Bernice has big plans for the future of her home and she’ll need creative input from EVERYBODY who works for her…on an ongoing basis. And, of course, there’s no guarantee that any of them will get the assignment for each new project idea. Oh, and have I mentioned that Big-Headed Bernice like LOTS of attention from people that she occasionally pays to work for her?

Do you know of any electrician, plumber, pool or landscape professional who would agree to such a time-sucking requirement just in the hopes of getting possible future work? And, what if the pool gal comes up with a great new idea for a fountain during one of the meetings…but Bernice hires the plumber to install that instead?

This entire scenario is completely ridiculous and so is the on-site meeting attendance requirement of freelance writers!

With today’s technology, there is no reason whatsoever that any freelancer should be forced to attend an in-person meeting in order to keep getting assignments. Furthermore, they should be paying you at least an hourly rate plus mileage if you are required to attend meetings in order to keep writing for them. You should be paid to attend virtual meetings as well!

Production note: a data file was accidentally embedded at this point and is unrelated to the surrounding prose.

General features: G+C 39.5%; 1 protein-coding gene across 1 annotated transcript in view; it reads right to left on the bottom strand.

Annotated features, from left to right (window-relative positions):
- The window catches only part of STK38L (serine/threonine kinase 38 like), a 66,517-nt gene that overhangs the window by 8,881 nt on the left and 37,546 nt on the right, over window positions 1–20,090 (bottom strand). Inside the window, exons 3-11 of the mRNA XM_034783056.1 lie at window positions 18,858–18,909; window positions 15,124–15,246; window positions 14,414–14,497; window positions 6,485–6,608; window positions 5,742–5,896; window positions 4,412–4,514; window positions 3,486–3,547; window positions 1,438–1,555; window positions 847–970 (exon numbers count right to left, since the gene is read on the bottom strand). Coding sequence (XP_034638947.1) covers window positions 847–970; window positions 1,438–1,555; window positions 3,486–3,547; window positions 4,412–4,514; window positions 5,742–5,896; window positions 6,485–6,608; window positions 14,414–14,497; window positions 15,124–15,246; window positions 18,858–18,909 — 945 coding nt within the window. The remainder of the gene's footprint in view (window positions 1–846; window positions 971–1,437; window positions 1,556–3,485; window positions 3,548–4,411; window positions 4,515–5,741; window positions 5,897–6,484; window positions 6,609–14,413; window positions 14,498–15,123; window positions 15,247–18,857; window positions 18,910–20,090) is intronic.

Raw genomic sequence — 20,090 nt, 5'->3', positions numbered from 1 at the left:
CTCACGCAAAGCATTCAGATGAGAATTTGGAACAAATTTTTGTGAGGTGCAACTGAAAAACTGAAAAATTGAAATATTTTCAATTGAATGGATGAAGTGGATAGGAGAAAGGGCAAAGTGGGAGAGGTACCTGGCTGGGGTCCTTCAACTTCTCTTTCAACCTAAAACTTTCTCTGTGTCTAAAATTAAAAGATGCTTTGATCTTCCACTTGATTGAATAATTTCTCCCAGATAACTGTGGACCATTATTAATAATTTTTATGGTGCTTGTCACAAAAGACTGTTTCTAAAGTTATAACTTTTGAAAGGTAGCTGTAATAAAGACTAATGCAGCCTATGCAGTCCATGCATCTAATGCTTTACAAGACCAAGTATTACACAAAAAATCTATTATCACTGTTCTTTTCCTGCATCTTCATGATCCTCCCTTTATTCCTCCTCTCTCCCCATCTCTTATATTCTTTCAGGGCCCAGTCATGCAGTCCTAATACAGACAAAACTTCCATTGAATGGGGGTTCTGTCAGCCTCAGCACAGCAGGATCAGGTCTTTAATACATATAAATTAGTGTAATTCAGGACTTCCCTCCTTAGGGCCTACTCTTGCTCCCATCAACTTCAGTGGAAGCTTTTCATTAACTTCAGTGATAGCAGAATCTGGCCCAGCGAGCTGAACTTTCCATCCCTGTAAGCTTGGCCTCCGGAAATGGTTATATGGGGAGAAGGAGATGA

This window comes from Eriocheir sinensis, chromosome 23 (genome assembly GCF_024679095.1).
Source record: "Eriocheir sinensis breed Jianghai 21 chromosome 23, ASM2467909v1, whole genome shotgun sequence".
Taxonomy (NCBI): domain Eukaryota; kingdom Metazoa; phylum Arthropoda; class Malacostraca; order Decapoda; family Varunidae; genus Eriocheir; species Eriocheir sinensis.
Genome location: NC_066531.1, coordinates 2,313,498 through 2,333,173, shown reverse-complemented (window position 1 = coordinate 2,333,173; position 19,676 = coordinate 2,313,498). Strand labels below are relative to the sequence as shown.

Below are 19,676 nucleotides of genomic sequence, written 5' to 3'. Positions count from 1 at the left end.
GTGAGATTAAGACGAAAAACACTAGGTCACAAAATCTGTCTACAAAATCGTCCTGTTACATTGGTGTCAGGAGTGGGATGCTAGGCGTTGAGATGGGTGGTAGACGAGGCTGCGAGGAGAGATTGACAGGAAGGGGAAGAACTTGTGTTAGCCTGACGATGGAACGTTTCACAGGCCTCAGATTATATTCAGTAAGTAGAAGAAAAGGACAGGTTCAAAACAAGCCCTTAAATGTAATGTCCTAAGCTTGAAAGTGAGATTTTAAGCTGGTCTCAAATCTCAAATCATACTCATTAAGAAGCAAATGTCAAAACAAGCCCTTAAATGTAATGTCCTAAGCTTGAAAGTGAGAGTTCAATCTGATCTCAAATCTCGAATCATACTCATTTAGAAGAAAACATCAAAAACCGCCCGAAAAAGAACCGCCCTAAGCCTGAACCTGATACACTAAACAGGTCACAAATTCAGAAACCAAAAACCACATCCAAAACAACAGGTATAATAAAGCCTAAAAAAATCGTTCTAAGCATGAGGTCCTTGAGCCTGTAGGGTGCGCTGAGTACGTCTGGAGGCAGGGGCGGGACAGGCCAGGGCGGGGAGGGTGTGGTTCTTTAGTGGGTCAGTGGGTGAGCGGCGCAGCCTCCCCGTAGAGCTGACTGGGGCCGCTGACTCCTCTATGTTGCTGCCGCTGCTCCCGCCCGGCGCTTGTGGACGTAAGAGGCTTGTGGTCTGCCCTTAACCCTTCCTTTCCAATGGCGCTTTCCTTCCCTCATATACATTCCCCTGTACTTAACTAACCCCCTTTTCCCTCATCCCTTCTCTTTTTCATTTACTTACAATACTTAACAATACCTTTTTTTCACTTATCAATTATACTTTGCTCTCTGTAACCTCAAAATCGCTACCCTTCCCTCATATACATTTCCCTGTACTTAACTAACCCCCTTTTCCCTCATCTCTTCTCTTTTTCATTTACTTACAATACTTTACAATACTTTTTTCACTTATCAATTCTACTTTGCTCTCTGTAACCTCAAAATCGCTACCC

It’s been my experience that people requiring their freelancers or contractors to show up for meetings are usually full of themselves. They simply like having a live audience. When they’re surrounded by underlings, and in control of the meeting, it feeds their ego. In addition, their requirements are likely violating federal labor laws. If they are controlling when (scheduled meetings) and how (in-person attendance) you work, the federal government may very well consider you an employee. If that is the case, you may be entitled to back-pay by this firm.

Start charging them to attend the meetings. Even if you CAN get them to let you attend virtually, you should still charge by the hour because that’s  time you’re working for them and not somebody else! If they hem and haw, you might want to let them know that they may be violating federal labor laws. They might then quickly change their minds. Or, they might “fire” you. If they do, you might want to consider contacting the Internal Revenue Service.

According to the I.R.S. –